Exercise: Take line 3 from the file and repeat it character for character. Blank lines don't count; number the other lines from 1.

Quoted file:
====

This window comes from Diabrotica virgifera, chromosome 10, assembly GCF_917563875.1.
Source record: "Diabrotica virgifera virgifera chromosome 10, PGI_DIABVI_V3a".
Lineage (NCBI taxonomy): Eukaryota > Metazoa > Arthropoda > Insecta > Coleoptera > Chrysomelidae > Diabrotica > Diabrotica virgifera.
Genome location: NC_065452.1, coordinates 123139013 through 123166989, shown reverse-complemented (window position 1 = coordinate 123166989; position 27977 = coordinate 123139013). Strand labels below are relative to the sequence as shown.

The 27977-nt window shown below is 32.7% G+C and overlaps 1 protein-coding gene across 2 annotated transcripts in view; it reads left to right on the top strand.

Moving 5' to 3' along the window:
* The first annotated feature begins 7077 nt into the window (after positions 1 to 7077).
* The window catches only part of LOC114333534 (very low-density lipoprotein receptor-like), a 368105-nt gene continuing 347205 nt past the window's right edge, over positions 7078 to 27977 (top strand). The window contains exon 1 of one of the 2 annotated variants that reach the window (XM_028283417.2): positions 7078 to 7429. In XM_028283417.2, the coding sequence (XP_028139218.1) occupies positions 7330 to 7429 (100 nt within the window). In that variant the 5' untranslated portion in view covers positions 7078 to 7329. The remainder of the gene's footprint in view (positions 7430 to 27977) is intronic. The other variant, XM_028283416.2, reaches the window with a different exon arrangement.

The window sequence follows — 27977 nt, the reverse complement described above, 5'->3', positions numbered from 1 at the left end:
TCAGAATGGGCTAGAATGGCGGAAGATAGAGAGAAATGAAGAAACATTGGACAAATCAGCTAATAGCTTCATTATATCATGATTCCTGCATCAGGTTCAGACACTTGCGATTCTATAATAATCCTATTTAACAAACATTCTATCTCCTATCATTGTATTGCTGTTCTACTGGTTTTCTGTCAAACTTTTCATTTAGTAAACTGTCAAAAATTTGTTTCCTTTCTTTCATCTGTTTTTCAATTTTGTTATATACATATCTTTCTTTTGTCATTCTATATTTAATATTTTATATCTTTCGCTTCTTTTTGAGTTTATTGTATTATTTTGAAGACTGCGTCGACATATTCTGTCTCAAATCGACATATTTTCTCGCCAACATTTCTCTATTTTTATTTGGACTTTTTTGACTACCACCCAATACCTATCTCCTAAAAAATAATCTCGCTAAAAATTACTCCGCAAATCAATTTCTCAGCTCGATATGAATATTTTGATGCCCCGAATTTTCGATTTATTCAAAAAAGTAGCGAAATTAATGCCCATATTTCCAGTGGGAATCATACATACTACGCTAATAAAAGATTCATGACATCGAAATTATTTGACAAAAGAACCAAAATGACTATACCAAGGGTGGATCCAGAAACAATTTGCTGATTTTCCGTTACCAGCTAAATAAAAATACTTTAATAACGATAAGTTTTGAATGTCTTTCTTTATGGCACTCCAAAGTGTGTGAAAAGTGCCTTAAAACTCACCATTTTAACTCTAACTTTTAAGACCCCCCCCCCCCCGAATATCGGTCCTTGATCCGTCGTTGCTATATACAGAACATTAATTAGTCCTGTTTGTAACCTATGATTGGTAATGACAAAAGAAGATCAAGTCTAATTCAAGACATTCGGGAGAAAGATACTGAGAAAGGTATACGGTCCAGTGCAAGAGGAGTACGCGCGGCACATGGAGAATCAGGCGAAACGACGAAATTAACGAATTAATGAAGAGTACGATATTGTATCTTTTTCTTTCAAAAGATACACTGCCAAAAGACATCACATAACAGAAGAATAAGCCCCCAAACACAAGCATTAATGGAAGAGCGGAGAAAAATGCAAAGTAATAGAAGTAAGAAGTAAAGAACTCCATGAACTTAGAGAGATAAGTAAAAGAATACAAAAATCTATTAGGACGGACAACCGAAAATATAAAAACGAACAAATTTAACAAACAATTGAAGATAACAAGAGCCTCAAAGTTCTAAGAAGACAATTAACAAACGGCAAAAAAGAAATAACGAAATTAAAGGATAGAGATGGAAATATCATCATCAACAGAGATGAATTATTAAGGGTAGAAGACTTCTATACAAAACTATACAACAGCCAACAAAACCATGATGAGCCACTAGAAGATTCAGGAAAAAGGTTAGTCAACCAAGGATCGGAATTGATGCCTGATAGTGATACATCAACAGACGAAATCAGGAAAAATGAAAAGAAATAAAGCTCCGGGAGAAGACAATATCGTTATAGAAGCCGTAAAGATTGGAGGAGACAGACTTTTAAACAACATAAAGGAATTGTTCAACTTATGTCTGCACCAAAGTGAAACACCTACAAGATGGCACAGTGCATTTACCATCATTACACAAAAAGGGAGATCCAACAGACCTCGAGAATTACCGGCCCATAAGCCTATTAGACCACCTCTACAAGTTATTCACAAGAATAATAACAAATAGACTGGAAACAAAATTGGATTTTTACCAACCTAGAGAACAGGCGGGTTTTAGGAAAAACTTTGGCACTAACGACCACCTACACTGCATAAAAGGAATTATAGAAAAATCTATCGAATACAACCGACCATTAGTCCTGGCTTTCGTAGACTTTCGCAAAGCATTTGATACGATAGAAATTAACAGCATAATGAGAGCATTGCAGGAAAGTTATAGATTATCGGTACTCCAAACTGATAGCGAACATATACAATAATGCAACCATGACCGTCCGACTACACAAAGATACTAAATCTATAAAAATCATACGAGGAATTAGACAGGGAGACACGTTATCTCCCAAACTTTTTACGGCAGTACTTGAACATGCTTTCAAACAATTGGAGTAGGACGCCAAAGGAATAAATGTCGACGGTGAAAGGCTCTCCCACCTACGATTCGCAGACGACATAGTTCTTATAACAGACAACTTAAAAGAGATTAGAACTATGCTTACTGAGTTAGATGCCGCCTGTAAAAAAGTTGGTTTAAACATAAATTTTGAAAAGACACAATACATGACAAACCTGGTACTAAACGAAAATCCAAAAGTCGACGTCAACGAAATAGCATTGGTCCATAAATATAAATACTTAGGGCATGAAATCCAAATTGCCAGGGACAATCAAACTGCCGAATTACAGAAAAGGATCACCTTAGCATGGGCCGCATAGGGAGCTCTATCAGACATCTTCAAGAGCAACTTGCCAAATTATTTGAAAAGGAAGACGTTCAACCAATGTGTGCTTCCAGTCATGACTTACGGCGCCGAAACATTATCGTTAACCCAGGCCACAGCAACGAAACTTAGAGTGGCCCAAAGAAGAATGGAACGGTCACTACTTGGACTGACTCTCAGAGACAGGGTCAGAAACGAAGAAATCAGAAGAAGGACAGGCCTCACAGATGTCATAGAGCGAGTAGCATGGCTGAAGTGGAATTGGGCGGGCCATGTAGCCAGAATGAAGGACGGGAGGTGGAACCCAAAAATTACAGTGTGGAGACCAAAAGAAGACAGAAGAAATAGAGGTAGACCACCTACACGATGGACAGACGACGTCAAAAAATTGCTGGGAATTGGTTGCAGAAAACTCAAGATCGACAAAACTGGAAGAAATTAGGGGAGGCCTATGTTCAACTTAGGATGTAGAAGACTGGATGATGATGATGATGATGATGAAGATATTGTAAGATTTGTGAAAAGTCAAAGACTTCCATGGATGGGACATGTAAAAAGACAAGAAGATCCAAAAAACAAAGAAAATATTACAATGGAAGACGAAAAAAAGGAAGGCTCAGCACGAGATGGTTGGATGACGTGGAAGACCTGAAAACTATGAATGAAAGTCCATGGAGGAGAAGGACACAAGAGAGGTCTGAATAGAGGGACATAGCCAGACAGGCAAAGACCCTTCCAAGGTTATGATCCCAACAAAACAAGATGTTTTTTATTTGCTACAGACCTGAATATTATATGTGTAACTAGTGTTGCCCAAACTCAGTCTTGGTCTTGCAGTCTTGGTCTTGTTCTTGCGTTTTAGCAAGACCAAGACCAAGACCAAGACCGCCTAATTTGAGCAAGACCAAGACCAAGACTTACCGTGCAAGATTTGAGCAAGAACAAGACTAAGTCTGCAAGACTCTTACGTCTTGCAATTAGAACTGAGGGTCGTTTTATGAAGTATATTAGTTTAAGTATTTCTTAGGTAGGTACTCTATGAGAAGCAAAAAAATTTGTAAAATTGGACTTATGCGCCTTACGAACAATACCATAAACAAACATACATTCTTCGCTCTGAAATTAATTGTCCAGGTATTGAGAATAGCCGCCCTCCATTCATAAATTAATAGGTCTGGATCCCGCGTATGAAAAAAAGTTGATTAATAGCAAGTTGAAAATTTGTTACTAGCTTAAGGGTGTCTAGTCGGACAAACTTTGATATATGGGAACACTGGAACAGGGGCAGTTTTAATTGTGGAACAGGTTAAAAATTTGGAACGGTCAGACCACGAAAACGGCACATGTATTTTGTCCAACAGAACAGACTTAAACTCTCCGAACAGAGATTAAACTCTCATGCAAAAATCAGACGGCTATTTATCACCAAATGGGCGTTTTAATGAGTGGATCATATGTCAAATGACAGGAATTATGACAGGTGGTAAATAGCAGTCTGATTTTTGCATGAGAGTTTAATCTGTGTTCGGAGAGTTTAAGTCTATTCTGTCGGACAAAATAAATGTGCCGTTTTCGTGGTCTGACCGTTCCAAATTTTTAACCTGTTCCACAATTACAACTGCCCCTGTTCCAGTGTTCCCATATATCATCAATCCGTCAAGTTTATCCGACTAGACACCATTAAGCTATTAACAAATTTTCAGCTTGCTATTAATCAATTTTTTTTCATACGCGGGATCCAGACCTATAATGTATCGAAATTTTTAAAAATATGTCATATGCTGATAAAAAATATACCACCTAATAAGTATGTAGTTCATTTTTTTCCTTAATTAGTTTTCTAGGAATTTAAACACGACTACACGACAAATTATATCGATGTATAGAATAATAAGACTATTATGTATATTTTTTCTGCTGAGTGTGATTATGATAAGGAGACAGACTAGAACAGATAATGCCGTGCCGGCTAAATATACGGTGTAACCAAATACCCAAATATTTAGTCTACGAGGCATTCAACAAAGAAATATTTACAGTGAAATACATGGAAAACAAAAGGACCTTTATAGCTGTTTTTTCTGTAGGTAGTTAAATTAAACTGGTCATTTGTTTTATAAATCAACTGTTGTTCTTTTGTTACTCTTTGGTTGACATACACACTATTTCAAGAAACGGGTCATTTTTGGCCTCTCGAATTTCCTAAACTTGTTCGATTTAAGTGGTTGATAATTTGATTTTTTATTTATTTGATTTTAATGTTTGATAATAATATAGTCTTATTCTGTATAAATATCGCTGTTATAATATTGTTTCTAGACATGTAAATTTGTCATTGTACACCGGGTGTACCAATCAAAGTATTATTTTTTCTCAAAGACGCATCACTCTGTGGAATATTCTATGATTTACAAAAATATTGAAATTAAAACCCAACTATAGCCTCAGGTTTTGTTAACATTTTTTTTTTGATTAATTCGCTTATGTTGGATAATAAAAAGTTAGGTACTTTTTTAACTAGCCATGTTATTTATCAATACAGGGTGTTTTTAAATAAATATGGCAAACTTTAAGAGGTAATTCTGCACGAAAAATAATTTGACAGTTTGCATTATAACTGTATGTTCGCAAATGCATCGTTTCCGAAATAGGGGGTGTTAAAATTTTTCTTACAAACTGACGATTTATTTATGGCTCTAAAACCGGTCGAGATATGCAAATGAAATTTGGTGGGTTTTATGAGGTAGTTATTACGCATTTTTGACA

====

Lineage (NCBI taxonomy): Eukaryota > Metazoa > Arthropoda > Insecta > Coleoptera > Chrysomelidae > Diabrotica > Diabrotica virgifera.